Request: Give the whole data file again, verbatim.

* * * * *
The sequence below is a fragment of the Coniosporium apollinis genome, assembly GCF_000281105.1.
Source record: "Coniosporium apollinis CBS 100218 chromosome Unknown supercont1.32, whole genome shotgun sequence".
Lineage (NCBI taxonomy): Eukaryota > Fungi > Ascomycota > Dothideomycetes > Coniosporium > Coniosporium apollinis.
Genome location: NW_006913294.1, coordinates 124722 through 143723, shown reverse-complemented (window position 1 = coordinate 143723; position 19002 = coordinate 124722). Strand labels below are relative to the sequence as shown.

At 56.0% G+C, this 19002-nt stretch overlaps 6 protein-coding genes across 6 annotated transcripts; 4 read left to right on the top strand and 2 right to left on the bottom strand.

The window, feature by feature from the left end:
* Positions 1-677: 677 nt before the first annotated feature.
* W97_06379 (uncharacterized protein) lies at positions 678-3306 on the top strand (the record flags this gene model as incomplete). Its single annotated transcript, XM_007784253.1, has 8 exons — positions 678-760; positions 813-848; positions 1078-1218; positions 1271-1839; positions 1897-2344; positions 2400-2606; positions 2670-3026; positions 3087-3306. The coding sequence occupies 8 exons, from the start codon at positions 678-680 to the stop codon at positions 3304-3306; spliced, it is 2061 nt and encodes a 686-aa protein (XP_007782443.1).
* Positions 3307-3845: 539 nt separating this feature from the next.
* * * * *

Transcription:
The sequence below is a fragment of the Coniosporium apollinis genome, assembly GCF_000281105.1.
Source record: "Coniosporium apollinis CBS 100218 chromosome Unknown supercont1.32, whole genome shotgun sequence".
Lineage (NCBI taxonomy): Eukaryota > Fungi > Ascomycota > Dothideomycetes > Coniosporium > Coniosporium apollinis.
Genome location: NW_006913294.1, coordinates 124722 through 143723, shown reverse-complemented (window position 1 = coordinate 143723; position 19002 = coordinate 124722). Strand labels below are relative to the sequence as shown.

At 56.0% G+C, this 19002-nt stretch overlaps 6 protein-coding genes across 6 annotated transcripts; 4 read left to right on the top strand and 2 right to left on the bottom strand.

The window, feature by feature from the left end:
* Positions 1-677: 677 nt before the first annotated feature.
* W97_06379 (uncharacterized protein) lies at positions 678-3306 on the top strand (the record flags this gene model as incomplete). Its single annotated transcript, XM_007784253.1, has 8 exons — positions 678-760; positions 813-848; positions 1078-1218; positions 1271-1839; positions 1897-2344; positions 2400-2606; positions 2670-3026; positions 3087-3306. The coding sequence occupies 8 exons, from the start codon at positions 678-680 to the stop codon at positions 3304-3306; spliced, it is 2061 nt and encodes a 686-aa protein (XP_007782443.1).
* Positions 3307-3845: 539 nt separating this feature from the next.